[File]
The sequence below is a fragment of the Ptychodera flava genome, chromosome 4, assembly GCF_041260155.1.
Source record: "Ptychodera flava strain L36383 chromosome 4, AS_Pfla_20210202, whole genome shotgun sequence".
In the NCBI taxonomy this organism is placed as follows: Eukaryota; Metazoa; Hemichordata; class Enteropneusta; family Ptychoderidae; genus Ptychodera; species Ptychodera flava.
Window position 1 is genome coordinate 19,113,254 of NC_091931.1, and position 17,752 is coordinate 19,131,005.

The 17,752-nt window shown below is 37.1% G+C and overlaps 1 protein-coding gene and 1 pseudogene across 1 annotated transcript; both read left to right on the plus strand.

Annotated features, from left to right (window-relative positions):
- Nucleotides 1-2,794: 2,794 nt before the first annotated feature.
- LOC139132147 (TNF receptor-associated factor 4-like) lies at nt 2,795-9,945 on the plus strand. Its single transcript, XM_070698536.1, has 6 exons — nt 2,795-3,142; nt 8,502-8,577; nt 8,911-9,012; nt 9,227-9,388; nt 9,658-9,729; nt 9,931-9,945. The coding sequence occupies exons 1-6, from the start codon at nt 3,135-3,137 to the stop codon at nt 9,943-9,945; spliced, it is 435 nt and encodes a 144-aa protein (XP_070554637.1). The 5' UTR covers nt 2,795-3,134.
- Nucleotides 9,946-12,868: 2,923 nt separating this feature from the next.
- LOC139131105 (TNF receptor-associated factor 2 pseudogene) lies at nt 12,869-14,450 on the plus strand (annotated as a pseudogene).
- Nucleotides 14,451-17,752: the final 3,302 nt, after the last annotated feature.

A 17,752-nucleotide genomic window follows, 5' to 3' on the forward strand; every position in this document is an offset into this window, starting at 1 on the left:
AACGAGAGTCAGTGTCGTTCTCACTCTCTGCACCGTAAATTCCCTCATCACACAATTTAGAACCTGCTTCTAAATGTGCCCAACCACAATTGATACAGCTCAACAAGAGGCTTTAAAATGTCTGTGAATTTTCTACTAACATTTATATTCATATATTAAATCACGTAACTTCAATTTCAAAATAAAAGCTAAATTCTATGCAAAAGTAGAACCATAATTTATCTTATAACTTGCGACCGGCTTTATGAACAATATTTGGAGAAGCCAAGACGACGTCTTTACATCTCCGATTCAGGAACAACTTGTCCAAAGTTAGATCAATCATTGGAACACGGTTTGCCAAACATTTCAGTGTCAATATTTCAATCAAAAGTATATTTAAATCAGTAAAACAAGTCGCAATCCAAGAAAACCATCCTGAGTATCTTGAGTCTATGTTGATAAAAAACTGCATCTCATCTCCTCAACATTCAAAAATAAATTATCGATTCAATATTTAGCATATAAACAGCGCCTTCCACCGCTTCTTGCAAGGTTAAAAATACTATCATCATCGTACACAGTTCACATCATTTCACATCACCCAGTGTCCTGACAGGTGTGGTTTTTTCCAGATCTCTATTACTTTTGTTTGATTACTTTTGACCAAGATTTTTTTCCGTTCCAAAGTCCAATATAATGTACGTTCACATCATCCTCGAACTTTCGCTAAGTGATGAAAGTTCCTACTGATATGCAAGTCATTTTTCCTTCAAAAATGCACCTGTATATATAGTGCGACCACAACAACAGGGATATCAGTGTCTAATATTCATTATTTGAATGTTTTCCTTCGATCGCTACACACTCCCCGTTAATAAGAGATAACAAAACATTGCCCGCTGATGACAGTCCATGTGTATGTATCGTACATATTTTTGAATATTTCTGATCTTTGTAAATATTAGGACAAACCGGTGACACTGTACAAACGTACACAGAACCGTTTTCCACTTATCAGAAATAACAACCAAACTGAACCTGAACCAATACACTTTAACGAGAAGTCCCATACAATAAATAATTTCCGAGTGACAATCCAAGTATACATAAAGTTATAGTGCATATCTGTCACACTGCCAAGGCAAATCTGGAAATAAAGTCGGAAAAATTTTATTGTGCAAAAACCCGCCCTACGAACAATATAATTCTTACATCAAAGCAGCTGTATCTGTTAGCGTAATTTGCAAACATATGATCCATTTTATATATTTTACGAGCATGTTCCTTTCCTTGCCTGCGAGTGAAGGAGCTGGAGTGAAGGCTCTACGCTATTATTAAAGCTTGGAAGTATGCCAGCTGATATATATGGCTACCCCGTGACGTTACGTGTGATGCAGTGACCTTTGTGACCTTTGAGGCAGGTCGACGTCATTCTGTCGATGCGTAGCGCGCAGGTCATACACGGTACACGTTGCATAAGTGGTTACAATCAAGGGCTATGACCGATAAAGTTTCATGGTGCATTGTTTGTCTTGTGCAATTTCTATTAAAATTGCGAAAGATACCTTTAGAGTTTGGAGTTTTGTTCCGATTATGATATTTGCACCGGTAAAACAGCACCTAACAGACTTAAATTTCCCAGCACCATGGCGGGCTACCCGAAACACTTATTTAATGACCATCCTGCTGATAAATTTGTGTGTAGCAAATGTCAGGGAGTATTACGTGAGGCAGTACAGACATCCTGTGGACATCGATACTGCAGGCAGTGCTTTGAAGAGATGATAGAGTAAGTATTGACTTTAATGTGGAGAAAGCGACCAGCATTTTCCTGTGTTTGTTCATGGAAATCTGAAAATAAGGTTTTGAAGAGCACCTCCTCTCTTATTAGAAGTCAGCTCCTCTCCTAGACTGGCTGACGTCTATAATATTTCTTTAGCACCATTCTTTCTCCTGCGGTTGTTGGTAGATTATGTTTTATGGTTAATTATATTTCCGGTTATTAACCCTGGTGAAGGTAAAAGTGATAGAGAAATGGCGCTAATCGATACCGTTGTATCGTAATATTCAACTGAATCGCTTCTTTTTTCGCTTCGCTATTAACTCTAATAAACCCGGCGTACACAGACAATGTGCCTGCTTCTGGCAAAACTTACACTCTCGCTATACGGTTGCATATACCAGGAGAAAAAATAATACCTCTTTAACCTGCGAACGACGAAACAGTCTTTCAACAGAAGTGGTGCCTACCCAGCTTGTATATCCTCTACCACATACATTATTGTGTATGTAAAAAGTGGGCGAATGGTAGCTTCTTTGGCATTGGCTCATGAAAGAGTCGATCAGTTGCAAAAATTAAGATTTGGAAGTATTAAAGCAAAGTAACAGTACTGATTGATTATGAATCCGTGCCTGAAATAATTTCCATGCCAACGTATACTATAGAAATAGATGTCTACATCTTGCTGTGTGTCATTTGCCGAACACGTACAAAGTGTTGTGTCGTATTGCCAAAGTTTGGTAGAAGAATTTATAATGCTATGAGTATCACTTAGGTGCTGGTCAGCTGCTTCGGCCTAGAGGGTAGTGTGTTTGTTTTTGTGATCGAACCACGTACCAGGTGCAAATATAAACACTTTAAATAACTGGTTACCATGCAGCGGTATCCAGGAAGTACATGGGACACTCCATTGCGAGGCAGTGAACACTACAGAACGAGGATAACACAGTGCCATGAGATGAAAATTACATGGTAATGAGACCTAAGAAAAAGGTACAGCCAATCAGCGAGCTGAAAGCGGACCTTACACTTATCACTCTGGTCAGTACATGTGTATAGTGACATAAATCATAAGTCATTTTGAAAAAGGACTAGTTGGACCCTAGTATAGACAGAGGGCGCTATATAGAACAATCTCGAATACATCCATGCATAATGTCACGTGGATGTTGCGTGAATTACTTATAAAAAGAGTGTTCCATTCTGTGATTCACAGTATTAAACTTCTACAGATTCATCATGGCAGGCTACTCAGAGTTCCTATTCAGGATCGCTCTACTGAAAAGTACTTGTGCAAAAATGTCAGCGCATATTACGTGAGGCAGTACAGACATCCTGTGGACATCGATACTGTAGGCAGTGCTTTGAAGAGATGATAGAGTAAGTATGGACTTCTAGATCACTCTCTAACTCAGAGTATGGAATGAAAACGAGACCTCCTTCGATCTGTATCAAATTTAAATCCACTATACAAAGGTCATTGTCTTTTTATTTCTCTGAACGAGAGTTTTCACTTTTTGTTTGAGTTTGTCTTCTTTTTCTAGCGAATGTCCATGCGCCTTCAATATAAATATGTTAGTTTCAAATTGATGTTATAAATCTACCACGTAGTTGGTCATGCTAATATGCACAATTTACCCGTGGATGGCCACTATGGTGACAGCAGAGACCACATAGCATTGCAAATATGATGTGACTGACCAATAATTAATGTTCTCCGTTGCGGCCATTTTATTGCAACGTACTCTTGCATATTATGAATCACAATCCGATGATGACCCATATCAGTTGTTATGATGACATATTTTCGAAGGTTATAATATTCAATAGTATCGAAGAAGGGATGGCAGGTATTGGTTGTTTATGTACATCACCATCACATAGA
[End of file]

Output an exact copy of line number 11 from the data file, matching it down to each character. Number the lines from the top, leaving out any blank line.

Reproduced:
- Nucleotides 14,451-17,752: the final 3,302 nt, after the last annotated feature.